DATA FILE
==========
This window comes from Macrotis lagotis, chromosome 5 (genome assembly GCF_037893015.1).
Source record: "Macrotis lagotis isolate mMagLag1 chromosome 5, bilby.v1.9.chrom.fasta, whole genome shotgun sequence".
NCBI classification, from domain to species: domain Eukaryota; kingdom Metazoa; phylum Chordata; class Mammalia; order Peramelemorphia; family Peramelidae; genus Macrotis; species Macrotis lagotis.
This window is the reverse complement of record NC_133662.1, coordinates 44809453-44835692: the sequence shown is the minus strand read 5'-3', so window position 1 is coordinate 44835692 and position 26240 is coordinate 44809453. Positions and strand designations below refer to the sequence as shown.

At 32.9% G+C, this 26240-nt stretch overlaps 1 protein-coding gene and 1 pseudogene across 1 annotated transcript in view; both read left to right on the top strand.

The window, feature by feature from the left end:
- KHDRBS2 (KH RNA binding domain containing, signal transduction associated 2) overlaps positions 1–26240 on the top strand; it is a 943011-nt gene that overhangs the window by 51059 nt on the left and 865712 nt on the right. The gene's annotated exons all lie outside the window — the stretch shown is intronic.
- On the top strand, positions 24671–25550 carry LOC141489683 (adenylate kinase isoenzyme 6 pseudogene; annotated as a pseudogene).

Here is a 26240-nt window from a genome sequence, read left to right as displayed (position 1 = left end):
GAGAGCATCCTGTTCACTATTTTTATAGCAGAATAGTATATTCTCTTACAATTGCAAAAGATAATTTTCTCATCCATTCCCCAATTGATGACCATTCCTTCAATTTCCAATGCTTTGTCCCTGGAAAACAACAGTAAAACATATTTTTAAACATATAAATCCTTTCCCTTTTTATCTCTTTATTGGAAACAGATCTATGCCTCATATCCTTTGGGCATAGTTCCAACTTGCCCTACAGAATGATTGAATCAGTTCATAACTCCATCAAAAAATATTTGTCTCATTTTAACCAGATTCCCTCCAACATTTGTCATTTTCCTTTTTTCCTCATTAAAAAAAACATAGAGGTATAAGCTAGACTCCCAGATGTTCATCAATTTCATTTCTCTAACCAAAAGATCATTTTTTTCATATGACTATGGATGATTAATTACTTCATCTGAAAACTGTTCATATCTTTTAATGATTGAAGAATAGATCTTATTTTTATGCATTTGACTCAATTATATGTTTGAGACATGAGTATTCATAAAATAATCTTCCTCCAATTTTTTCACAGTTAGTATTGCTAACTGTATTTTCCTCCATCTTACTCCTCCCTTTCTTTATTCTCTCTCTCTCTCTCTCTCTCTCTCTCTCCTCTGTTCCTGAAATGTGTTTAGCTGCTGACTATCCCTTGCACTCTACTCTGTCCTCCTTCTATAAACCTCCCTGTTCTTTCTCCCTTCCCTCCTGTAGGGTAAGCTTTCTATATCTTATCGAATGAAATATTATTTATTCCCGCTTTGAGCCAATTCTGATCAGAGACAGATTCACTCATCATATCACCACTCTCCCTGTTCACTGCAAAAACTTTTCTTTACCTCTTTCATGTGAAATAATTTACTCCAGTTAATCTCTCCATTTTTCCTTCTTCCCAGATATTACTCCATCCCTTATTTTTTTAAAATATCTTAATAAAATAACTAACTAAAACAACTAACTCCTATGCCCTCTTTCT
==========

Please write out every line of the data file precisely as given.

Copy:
This window comes from Macrotis lagotis, chromosome 5 (genome assembly GCF_037893015.1).
Source record: "Macrotis lagotis isolate mMagLag1 chromosome 5, bilby.v1.9.chrom.fasta, whole genome shotgun sequence".
NCBI classification, from domain to species: domain Eukaryota; kingdom Metazoa; phylum Chordata; class Mammalia; order Peramelemorphia; family Peramelidae; genus Macrotis; species Macrotis lagotis.
This window is the reverse complement of record NC_133662.1, coordinates 44809453-44835692: the sequence shown is the minus strand read 5'-3', so window position 1 is coordinate 44835692 and position 26240 is coordinate 44809453. Positions and strand designations below refer to the sequence as shown.

At 32.9% G+C, this 26240-nt stretch overlaps 1 protein-coding gene and 1 pseudogene across 1 annotated transcript in view; both read left to right on the top strand.

The window, feature by feature from the left end:
- KHDRBS2 (KH RNA binding domain containing, signal transduction associated 2) overlaps positions 1–26240 on the top strand; it is a 943011-nt gene that overhangs the window by 51059 nt on the left and 865712 nt on the right. The gene's annotated exons all lie outside the window — the stretch shown is intronic.
- On the top strand, positions 24671–25550 carry LOC141489683 (adenylate kinase isoenzyme 6 pseudogene; annotated as a pseudogene).

Here is a 26240-nt window from a genome sequence, read left to right as displayed (position 1 = left end):
GAGAGCATCCTGTTCACTATTTTTATAGCAGAATAGTATATTCTCTTACAATTGCAAAAGATAATTTTCTCATCCATTCCCCAATTGATGACCATTCCTTCAATTTCCAATGCTTTGTCCCTGGAAAACAACAGTAAAACATATTTTTAAACATATAAATCCTTTCCCTTTTTATCTCTTTATTGGAAACAGATCTATGCCTCATATCCTTTGGGCATAGTTCCAACTTGCCCTACAGAATGATTGAATCAGTTCATAACTCCATCAAAAAATATTTGTCTCATTTTAACCAGATTCCCTCCAACATTTGTCATTTTCCTTTTTTCCTCATTAAAAAAAACATAGAGGTATAAGCTAGACTCCCAGATGTTCATCAATTTCATTTCTCTAACCAAAAGATCATTTTTTTCATATGACTATGGATGATTAATTACTTCATCTGAAAACTGTTCATATCTTTTAATGATTGAAGAATAGATCTTATTTTTATGCATTTGACTCAATTATATGTTTGAGACATGAGTATTCATAAAATAATCTTCCTCCAATTTTTTCACAGTTAGTATTGCTAACTGTATTTTCCTCCATCTTACTCCTCCCTTTCTTTATTCTCTCTCTCTCTCTCTCTCTCTCTCTCTCCTCTGTTCCTGAAATGTGTTTAGCTGCTGACTATCCCTTGCACTCTACTCTGTCCTCCTTCTATAAACCTCCCTGTTCTTTCTCCCTTCCCTCCTGTAGGGTAAGCTTTCTATATCTTATCGAATGAAATATTATTTATTCCCGCTTTGAGCCAATTCTGATCAGAGACAGATTCACTCATCATATCACCACTCTCCCTGTTCACTGCAAAAACTTTTCTTTACCTCTTTCATGTGAAATAATTTACTCCAGTTAATCTCTCCATTTTTCCTTCTTCCCAGATATTACTCCATCCCTTATTTTTTTAAAATATCTTAATAAAATAACTAACTAAAACAACTAACTCCTATGCCCTCTTTCT